Thomas Jefferson Papers

To Thomas Jefferson from Charles Magill, 10 March 1781

From Charles Magill

Head Quarters near the High Rock ford March 10th


I had the honor to forward a Letter from Colonel Davie, Commissary General, to your Excellency, on the 8th. On the same day, Lord Cornwallis, with the British main body, moved near Gilford Court House; and the American Army took Post, near the high Rock ford; distance from the Court House about 17 Miles.

No material movement has since taken place, the British keep close within their Lines; that spirit of enterprize which Tarlton formerly posess’d, has entirely deserted him, ever since the affair of the Cow Pens, and a check given him by Colo. Lee, on the rapid advance of the British.

A new Arrangement of the Light Infantry has taken place, more to the satisfaction I hope of the Militia; Colo. Washington, supported by a body of Riflemen, under the command of Colo. Campbell, commands on the Right, and Colo. Lee, supported by Colo. Preston upon the left of the Line. The Infantry belonging to the Maryland, and Virginia, Lines, draughted for the Light Corps, are to rejoin their Regiments. On the late Skirmishe of which an account was given in my last, the Riflemen complained that the burthen, and heat, of the Day was entirely thrown upon them, and that they were to be made a sacrifice by the Regular Officers to screen their own Troops. Full of this Idea, the greater number left the Light Troops. Some rejoin’d their Regiments with the main Body and others thought it a plausible excuse for their return home. Colo. Williams an excellent Officer, who Commanded the Corps, immediately declined the Command, and in order to give more satisfaction, Genl. Greene made the Judicious Arrangement above recited. The Army wait with the utmost impatience for the arrival of the Regular Troops from Virginia under Colo. Campbell, and Genl. Lawsons Brigade of Militia. Upon the arrival of the Reinforcement, there is a probability of the two Armies being nearer neighbours. At the request of Lord Cornwallis, Commissioners have met at Genl. Butlers from both Armies to settle the terms of an exchange, the result is not as yet known. General Sumpter, by information received, is on the South side of Nelsons Ferry, upon the Santee, with a body of the Southern Militia, and General Marian, with another body, lower down upon the same River.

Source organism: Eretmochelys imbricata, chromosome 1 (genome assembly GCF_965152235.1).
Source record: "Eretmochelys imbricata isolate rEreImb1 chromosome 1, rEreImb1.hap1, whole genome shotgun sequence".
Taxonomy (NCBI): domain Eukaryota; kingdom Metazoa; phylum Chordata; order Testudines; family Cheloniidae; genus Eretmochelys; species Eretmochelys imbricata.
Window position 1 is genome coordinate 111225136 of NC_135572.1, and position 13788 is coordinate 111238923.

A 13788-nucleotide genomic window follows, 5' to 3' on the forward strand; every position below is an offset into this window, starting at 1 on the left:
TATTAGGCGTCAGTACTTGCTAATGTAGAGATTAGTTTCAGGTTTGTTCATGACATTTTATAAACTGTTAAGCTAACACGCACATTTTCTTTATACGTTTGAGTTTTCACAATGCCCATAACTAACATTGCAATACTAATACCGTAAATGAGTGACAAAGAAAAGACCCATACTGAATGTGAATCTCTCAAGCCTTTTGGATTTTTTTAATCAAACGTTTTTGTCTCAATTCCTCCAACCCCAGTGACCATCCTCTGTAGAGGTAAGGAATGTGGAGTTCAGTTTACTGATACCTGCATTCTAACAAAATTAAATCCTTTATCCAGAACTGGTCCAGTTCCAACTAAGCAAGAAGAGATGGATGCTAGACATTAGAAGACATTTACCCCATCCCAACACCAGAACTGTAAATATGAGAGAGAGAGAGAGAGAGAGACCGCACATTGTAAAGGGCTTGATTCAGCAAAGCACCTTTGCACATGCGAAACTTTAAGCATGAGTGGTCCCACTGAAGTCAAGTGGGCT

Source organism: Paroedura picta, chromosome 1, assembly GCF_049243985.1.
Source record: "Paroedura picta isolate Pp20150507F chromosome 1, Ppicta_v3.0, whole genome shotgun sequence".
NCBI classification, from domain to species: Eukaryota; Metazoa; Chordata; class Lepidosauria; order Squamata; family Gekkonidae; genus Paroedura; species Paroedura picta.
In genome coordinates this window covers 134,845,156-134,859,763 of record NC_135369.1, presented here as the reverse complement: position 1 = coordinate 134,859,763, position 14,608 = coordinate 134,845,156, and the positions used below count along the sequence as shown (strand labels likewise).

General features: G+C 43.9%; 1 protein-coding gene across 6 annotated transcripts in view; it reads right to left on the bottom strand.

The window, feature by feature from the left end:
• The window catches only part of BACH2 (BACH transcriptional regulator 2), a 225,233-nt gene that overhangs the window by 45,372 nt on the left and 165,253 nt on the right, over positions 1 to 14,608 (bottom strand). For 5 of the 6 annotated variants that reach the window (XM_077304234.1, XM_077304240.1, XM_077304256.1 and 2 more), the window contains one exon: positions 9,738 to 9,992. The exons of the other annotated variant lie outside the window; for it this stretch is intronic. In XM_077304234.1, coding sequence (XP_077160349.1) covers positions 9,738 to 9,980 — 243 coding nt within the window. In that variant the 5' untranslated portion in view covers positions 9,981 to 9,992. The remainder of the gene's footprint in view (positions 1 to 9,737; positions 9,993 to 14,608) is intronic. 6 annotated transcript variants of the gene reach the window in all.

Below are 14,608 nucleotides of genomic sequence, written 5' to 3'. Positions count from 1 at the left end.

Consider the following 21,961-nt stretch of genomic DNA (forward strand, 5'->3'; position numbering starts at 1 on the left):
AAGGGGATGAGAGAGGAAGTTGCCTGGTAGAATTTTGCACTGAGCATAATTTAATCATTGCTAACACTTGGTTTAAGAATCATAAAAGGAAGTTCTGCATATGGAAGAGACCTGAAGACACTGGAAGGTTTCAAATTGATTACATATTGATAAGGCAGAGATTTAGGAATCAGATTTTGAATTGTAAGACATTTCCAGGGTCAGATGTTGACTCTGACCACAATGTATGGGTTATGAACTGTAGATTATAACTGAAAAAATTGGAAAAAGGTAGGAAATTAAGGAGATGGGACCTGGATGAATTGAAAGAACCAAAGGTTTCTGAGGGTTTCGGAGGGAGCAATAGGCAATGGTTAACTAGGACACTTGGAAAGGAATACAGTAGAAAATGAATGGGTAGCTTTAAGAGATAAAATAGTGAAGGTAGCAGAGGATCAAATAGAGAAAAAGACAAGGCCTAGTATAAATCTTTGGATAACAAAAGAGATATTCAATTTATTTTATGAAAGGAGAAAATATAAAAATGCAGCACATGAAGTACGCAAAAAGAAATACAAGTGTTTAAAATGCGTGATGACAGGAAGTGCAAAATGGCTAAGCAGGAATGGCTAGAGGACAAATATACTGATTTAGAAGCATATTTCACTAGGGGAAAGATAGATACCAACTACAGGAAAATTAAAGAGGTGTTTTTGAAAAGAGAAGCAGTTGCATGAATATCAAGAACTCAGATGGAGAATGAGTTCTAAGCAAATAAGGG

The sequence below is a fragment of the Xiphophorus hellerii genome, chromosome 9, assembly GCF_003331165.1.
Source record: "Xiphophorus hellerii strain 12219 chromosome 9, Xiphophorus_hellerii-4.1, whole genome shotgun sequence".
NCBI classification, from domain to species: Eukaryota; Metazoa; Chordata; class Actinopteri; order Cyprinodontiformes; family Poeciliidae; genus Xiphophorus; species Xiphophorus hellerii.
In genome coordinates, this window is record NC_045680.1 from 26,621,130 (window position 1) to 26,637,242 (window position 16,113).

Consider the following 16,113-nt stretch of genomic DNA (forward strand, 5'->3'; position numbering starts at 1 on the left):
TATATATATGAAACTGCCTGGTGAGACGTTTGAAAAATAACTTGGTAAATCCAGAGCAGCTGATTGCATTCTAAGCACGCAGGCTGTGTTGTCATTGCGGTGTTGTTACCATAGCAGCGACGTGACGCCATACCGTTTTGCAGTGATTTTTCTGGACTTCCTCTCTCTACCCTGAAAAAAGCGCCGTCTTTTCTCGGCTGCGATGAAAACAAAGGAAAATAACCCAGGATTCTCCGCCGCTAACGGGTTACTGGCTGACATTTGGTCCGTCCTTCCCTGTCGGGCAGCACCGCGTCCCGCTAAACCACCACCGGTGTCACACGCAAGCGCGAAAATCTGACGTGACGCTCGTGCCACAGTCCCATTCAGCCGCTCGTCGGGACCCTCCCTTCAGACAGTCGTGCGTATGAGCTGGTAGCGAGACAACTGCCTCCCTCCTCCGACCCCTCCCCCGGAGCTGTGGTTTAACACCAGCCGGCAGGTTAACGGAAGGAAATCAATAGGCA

The Militia are daily joining but heretofore in no regular Bodies, a number from different Counties, who turned out Volunteers on the first approach of the British, finding the life of a Soldier by no means an agreeable one, thought proper to take a hasty leave of their brother Sufferers. The Troops at present indulge the most pleasing expectations, and anticipate the happiness they hope to enjoy by making the British shortly retreat before them with precipitation.

I have the hon[or to be] Your Excellencys Most Obedient Humble Servt,

Chas. Magill

RC (Vi); addressed; endorsed. Extract (DLC: PCC, No. 71, ii); enclosed in TJ to Huntington, 19 Mch., q.v. Another Tr of extract (DLC: TJ Papers).

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